Earlier this year, I was lucky enough to meet Josh Clark at FOWD. I’d been reading his articles about flagship apps and content first, and I was very keen to have a chat with him about a discussion I’d had with a client. I had been discussing which platform they should be targeting, and depending upon who I was talking to at the client (and their opinions on the goals of the project) the decision on a choice of platform was different.
Josh, and his mobile vs native talk, positioned this decision as an “audience/content/budget” question, which matched the conversations I’d been having with my client. At the end of his talk I said to Josh, “this would make a great flow-chart, like that one that Jessica Hische did!”, “Yeah, that’d be awesome!”, said Josh.
I’m very pleased to say, that after some delay, it’s ready for public consumption.
It’s still a simplification of the whole process but, in researching it, three things became abundantly clear:
You must know your audience – there are no exceptions to this. People use different phones for very different things. Blackberries are used by teenagers for BBM and by corporations because of it’s security and low data usage; iPhones are very high-end consumer devices; and Android phones are thought of as being for very technically minded people, but they’re also entry-level smart phones. Picking a platform without knowing what your content and its audience is a recipe for disaster.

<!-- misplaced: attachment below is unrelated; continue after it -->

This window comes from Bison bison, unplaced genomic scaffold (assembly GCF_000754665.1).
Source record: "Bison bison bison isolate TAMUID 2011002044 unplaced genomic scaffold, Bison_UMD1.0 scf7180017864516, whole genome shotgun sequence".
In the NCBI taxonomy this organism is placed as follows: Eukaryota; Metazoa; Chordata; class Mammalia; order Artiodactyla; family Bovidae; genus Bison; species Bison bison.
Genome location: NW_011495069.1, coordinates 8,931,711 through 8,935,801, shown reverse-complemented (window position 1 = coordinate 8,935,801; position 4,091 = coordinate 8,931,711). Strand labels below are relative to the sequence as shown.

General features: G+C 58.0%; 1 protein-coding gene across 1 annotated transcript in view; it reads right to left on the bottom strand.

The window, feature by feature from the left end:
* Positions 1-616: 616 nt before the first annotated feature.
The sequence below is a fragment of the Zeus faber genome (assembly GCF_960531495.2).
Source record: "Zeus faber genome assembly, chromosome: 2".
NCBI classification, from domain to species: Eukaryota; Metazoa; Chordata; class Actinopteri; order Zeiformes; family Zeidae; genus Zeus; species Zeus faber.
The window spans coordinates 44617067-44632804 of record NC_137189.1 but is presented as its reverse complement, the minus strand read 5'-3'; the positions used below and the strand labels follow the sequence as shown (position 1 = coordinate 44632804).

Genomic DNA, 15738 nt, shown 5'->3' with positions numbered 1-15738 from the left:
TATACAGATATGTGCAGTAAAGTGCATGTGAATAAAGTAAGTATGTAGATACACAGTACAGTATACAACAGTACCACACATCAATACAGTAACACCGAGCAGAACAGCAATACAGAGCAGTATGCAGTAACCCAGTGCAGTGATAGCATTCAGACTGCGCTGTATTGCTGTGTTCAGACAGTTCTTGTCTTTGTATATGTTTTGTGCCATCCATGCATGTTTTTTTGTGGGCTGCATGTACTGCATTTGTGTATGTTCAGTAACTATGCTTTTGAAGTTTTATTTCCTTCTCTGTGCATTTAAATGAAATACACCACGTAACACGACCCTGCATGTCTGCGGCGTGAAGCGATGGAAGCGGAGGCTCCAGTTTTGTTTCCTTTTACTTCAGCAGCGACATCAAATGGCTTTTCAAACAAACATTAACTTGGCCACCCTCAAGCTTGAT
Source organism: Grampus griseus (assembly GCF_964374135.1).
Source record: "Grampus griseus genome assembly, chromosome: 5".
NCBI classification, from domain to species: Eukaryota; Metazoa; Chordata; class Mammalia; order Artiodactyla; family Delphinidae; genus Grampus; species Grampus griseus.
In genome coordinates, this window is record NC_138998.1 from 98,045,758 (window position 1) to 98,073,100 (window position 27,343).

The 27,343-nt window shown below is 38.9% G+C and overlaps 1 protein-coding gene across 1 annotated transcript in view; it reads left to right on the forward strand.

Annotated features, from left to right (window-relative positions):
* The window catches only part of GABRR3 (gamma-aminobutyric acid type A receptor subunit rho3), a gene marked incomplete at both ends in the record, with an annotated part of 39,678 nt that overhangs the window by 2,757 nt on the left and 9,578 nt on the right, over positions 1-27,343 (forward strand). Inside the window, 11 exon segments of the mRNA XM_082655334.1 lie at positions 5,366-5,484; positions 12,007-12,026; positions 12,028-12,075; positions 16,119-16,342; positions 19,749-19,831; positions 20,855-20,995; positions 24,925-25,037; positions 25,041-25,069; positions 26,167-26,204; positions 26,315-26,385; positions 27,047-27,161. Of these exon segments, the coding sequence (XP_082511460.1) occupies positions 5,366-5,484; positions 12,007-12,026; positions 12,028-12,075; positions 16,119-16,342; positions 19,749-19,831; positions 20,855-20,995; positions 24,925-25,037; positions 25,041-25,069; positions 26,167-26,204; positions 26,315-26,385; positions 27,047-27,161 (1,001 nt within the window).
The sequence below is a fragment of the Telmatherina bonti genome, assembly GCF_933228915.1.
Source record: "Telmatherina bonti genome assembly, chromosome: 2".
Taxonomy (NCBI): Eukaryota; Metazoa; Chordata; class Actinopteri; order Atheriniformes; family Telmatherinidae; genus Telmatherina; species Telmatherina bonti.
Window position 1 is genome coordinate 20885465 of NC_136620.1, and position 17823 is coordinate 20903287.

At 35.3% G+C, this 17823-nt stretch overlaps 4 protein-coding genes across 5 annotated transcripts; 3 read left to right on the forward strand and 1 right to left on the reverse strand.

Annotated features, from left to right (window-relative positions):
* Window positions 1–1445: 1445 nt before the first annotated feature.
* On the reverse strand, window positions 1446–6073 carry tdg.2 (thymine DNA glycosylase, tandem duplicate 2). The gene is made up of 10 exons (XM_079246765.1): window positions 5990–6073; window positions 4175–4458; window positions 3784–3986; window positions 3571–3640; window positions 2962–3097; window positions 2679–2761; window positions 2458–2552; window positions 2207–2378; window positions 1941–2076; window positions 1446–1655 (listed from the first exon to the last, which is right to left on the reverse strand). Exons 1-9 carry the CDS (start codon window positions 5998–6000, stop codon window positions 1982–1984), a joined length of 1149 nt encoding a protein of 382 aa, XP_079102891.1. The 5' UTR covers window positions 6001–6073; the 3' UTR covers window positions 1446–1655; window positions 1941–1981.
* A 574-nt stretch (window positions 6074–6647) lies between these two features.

Your content needs to be simple to access – all end-points on the flow-chart will need some form of content platform behind them to drive engagement, re-use and to keep the app up-to-date. If you’ve got an old CMS, you may have to build a light-weight web service to let your app access the content easily, quickly and efficiently. People use apps to get at content, and whether they’re a game or social media, your content is king.
You cannot do this half-heartedly – and by that I mean you’ve got to have a decent budget. Also at FOWD, Matt Gifford was joking that the £50 website was now a £75 website; apps are suffering this problem. Apps are viewed as small, simple bits of functionality that you can knock-up in a weekend; this is simply not true. Apps are often full-sized websites with the added complexity of fitting the core content onto a tiny screen, but since they look small clients think they’re easy to make and do, and are therefore cheap. Stories in the news of 14-year-olds making games in the app store top 10 aren’t helping either. Start with a 5-figure sum, and keep going upwards if you want your app to really succeed.